As I awoke today from my troubled slumber, groggy from my indulgence of fermented vegetable products during the previous evening’s escapades, my beleaguered eyes caught a glimpse of an announcement that, within the wildest dreams, I would never have believed to be true. After falling foul to a barrage of negative feedback regarding their implementation of pay-to-win microtransactions into wildly anticipated Star Wars: Battlefront II, EA and DICE have publicly revealed that they are, for the time being, removing all semblance of the corrupting microtransactions from the game, as they attempt to drastically counteract the deluge of negativity that has all-but consumed Battlefront II as of late. It’s a move that I, for one, celebrate, and upon my examination of the numerous discussion threads and forum posts dedicated to the topic, it would seem that the majority of gamers are also popping the champagne in celebration of the evisceration of EA’s smarmy microtransactions from Battlefront II.
However, while I and many others rejoice as the removal of microtransactions from EA’s marque holiday-season shooter, that does not mean that Star Wars: Battlefront II has suddenly transformed into an all-time great free from error and misdirection. In fact, EA’s backtracking has helped to highlight the other fundamental flaws that plague the entirety of Battlefront II’s design philosophy. While DICE GM Oskar Gabrielson proclaims that the implementation of predatory, pay-to-win microtransactions overshadowed what was/is, ‘an otherwise great game’, the harsh reality of the situation is that there are still a plethora of additional flaws plaguing Battlefront II, several of which prevent the game the subscribing to the ‘great game’ philosophy touted by Gabirelson. It’s important that we don’t lose sight to this – we cannot let the corporate leviathan that is EA pull wool over ours eyes with regards to myriad of other issues that prevent Battlefront II from attain the venerated status EA so desperately wishes it could.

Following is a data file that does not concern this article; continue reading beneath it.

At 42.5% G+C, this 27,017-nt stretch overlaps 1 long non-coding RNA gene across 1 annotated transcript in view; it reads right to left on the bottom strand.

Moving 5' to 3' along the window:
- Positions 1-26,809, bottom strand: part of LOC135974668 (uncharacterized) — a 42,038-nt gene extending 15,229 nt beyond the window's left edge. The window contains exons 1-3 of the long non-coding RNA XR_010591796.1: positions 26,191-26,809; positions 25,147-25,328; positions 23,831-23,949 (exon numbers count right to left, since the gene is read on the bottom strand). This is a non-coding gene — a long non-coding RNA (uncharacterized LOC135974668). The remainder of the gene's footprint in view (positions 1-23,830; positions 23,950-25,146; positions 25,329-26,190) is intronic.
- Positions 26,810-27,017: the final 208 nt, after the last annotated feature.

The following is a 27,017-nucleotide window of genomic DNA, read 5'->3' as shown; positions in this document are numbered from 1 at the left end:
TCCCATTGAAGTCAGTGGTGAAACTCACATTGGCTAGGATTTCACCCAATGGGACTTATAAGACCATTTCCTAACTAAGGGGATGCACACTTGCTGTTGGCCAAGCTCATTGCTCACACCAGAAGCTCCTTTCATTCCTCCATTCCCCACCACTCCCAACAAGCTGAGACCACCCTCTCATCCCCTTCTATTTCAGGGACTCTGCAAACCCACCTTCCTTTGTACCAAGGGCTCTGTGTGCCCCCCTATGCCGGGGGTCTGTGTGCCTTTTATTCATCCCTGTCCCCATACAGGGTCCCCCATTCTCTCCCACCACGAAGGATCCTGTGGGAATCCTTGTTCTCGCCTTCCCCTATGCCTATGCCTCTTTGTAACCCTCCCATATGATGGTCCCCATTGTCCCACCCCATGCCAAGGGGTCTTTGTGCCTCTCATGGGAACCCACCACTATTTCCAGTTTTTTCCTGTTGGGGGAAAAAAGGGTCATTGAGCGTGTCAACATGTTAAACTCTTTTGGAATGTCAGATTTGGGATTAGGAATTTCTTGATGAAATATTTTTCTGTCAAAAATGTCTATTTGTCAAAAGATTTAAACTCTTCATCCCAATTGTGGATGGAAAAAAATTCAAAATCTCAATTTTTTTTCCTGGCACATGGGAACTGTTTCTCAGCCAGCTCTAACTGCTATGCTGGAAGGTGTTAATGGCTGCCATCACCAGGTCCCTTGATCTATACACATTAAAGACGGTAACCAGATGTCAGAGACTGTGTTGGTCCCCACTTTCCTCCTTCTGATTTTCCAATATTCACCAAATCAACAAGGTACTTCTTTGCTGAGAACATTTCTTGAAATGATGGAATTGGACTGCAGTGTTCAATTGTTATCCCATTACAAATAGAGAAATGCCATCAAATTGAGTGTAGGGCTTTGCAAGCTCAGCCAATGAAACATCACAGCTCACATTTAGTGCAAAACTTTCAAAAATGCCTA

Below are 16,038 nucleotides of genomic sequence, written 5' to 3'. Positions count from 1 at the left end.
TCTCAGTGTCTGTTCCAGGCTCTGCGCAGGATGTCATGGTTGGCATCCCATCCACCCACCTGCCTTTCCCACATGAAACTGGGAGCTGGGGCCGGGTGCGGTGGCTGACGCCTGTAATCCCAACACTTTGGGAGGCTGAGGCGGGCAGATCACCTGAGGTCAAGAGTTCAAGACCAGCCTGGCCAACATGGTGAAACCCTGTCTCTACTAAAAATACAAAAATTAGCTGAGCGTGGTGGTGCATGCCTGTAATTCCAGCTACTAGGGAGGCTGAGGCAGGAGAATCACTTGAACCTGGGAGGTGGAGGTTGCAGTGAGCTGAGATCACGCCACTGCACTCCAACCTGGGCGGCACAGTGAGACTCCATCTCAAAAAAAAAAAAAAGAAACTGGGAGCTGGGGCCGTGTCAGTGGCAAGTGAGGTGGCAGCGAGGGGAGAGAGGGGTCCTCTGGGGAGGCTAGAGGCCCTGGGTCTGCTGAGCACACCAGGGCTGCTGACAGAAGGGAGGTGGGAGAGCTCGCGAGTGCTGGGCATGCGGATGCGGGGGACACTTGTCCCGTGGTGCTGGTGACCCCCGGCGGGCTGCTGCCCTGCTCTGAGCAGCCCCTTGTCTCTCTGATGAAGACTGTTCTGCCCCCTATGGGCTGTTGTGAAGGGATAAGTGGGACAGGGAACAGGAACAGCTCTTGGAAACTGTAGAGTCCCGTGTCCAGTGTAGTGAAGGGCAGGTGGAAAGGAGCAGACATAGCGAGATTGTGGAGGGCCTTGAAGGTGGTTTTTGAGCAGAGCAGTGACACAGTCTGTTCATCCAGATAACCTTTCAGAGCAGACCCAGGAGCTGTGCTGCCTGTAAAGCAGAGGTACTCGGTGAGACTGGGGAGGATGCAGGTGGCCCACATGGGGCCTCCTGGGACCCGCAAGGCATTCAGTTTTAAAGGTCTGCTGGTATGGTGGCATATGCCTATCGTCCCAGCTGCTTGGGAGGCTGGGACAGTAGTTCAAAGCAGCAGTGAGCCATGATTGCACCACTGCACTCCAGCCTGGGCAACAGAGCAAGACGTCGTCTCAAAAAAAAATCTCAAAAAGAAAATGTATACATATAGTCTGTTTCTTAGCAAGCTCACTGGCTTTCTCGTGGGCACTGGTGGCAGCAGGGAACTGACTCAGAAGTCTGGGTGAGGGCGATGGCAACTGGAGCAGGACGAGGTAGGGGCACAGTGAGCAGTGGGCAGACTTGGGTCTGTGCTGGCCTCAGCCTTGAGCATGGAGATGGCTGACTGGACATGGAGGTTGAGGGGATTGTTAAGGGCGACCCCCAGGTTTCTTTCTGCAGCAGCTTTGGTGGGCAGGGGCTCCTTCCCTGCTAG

Before I proceed, however, I feel that it is a necessity to notify you all that I have indeed played Battlefront II somewhat extensively, with around 20 hours invested into both the single and multiplayer combined at the time of writing. As such, I have an appropriate level of invested knowledge regarding the game, including both its positive and negative attributes. I am not, I must proclaim, a typical internet buffoon ravenously tearing apart a game they’ve never once played like a blood-crazed shark eager to sink its teeth into a piece of bloodied meat that crosses its path. So, without further ado, let us continue.
Despite the temperamental eradiation of Battlefront II’s abhorrent microtransactions, the game is still riddled with cancerous tumours that prevent it from achieving anywhere near to the greatness and success I, and many others besides, once believe it could do. The primary issue that has arisen after the enveloping mists of the aforementioned microtransactions dissipated away is the game’s disreputable technical state. Throughout my twenty-plus hours with Battlefront II, I experienced several bugs, the majority of which I encountered during the game’s singleplayer, including juddering visuals and broken audio soundbites. These were, undoubtedly, incredibly frustrating, yet upon close examination to other users’ experiences, it would seem I have got off somewhat lightly. Many users have reported bugs, ranging from the mildly aggravating to potentially game-breaking. While I doubt that the level of technical inconsistency is as widespread as the internet has us believe (remember Assassin’s Creed Unity? While that game was a buggy mess, it was frankly blown way out of proportion), the issues certainly seem to be prevalent to a degree.